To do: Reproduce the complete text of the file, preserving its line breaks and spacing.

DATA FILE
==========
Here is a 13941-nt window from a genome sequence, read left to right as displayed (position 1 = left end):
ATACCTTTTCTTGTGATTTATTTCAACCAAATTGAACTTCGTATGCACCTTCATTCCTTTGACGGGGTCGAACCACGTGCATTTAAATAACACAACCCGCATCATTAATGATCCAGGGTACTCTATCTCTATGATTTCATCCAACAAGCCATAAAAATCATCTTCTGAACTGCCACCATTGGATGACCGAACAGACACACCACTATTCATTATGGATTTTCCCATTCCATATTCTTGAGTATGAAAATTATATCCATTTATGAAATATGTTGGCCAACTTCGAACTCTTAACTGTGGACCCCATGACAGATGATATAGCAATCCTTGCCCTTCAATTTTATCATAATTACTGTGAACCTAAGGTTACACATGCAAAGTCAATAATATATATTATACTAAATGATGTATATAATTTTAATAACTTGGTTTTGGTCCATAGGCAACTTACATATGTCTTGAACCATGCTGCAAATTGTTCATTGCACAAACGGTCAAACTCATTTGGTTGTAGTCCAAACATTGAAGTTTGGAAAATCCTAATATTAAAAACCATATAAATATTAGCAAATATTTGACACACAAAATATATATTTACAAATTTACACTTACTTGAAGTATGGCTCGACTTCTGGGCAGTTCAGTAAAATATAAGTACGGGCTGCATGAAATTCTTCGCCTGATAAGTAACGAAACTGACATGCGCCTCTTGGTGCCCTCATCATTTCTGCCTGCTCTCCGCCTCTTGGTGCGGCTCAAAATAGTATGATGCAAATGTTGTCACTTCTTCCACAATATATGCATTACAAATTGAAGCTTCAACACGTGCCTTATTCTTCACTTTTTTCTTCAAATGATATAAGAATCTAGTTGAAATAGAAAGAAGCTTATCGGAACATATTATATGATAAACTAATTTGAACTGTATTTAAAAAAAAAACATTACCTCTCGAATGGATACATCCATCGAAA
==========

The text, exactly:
Here is a 13941-nt window from a genome sequence, read left to right as displayed (position 1 = left end):
ATACCTTTTCTTGTGATTTATTTCAACCAAATTGAACTTCGTATGCACCTTCATTCCTTTGACGGGGTCGAACCACGTGCATTTAAATAACACAACCCGCATCATTAATGATCCAGGGTACTCTATCTCTATGATTTCATCCAACAAGCCATAAAAATCATCTTCTGAACTGCCACCATTGGATGACCGAACAGACACACCACTATTCATTATGGATTTTCCCATTCCATATTCTTGAGTATGAAAATTATATCCATTTATGAAATATGTTGGCCAACTTCGAACTCTTAACTGTGGACCCCATGACAGATGATATAGCAATCCTTGCCCTTCAATTTTATCATAATTACTGTGAACCTAAGGTTACACATGCAAAGTCAATAATATATATTATACTAAATGATGTATATAATTTTAATAACTTGGTTTTGGTCCATAGGCAACTTACATATGTCTTGAACCATGCTGCAAATTGTTCATTGCACAAACGGTCAAACTCATTTGGTTGTAGTCCAAACATTGAAGTTTGGAAAATCCTAATATTAAAAACCATATAAATATTAGCAAATATTTGACACACAAAATATATATTTACAAATTTACACTTACTTGAAGTATGGCTCGACTTCTGGGCAGTTCAGTAAAATATAAGTACGGGCTGCATGAAATTCTTCGCCTGATAAGTAACGAAACTGACATGCGCCTCTTGGTGCCCTCATCATTTCTGCCTGCTCTCCGCCTCTTGGTGCGGCTCAAAATAGTATGATGCAAATGTTGTCACTTCTTCCACAATATATGCATTACAAATTGAAGCTTCAACACGTGCCTTATTCTTCACTTTTTTCTTCAAATGATATAAGAATCTAGTTGAAATAGAAAGAAGCTTATCGGAACATATTATATGATAAACTAATTTGAACTGTATTTAAAAAAAAAACATTACCTCTCGAATGGATACATCCATCGAAA